But running a museum “in this time” also demands more difficult conversations, as Gordenker found last year, when the museum relocated a bust of Johan Maurits that had been in the museum’s foyer. Politicians accused the museum of removing the sculpture out of “political correctness” – though Maurits is still celebrated in Brazil and Holland, he also has a dark history as the man who initiated the Dutch slave trade from Africa.
Yet the sculpture hadn’t been exactly censored – just replaced with a better-quality one and installed in another room. Gordenker appeared on television to explain the situation, noting that in art museums, sculptures are frequently relocated. There was nothing political involved. She further invited those who had criticised the move on social media to visit the museum, free of charge.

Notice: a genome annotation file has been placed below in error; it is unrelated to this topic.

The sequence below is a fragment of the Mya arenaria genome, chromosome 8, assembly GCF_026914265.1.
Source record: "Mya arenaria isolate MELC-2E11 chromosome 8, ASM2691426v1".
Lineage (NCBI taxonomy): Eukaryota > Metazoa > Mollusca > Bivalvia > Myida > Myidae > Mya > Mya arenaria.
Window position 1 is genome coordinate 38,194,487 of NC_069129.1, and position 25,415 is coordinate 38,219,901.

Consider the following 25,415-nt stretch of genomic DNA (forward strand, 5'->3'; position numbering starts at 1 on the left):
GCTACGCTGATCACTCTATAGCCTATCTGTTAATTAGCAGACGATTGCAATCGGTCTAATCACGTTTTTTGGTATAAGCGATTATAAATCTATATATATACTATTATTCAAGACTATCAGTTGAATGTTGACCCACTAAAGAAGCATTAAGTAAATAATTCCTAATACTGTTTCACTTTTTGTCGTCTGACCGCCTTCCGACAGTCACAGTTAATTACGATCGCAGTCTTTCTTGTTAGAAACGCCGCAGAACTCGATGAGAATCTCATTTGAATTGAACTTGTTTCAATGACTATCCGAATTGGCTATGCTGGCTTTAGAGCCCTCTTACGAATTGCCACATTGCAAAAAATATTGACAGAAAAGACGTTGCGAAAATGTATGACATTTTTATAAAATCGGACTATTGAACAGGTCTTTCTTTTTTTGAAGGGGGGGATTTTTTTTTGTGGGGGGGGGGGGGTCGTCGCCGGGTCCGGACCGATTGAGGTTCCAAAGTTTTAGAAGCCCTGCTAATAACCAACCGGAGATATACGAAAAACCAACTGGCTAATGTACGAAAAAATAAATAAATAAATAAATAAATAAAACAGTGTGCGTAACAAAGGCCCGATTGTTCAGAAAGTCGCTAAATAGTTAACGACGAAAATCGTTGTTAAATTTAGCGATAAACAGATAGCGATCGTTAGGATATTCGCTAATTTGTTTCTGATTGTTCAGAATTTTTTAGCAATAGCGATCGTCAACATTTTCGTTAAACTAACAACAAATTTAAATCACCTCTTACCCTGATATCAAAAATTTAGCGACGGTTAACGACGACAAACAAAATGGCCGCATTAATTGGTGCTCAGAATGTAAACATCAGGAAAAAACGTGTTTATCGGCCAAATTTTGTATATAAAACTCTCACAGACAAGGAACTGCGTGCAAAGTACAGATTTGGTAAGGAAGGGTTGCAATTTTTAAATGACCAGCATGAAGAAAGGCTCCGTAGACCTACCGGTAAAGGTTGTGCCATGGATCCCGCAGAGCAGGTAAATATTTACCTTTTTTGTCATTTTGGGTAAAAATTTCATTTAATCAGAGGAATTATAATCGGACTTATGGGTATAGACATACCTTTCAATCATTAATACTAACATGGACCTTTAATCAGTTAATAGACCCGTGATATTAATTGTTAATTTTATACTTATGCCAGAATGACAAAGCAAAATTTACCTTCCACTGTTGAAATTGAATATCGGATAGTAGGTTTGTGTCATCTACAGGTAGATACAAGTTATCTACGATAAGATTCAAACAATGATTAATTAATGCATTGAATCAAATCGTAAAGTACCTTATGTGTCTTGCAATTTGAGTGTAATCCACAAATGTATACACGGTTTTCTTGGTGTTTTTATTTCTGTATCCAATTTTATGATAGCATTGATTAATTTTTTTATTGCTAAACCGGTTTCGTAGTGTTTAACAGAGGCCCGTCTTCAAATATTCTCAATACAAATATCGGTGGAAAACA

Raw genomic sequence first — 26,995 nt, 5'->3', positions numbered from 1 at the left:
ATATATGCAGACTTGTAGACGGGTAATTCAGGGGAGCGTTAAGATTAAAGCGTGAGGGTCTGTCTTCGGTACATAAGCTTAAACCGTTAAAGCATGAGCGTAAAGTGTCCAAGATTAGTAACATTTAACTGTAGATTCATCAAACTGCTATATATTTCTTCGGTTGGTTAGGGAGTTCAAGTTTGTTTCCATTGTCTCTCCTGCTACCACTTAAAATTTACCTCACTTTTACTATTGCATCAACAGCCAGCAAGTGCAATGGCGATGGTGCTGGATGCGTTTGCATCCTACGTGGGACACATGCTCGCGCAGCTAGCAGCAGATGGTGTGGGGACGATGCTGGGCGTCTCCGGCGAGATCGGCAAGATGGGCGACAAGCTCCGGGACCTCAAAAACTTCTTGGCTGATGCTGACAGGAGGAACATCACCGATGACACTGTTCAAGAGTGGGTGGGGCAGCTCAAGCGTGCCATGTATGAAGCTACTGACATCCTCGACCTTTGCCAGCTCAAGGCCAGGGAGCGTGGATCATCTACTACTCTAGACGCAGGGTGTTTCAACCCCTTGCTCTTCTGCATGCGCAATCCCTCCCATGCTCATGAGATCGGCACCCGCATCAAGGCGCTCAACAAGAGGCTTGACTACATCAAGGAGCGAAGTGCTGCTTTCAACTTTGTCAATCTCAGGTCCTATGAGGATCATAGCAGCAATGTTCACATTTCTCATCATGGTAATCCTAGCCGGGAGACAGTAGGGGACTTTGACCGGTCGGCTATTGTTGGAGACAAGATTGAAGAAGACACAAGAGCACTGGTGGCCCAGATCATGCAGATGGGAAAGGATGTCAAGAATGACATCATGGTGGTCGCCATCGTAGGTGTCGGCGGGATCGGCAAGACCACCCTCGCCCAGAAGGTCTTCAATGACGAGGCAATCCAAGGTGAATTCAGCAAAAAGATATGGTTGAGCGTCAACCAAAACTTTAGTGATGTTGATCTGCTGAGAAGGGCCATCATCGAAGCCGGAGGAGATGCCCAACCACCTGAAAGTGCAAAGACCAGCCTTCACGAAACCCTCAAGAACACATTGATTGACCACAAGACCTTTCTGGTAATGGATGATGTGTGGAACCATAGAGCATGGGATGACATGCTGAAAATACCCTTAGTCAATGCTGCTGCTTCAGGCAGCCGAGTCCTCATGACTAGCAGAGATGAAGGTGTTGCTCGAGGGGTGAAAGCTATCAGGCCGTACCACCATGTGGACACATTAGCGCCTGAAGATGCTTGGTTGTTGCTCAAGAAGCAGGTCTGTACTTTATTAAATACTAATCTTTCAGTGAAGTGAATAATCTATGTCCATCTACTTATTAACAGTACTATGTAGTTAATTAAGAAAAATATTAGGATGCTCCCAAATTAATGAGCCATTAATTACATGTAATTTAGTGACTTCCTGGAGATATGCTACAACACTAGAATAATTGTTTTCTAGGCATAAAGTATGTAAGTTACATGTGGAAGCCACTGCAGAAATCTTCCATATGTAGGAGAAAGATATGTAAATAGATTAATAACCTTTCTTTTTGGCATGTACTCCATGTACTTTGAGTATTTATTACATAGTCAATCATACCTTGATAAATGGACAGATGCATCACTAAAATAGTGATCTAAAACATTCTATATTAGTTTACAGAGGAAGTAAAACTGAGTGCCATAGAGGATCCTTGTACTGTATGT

It proved a useful experience, she admits. Dedicated to what she now sees as her responsibility as a public institution “to show the story from all sides”, the Mauritshuis is planning an exhibition on Johan Maurits later this year, incorporating artworks related to Holland’s colonial past. “A lot of the public debate now takes place in the museums,” she says. “I think we shouldn’t be afraid of that. I think we should embrace it.”
And after all, she muses, “how wonderful is it that this museum of 850 paintings – they may be old, but they still resonate. Our place is to tell those stories.”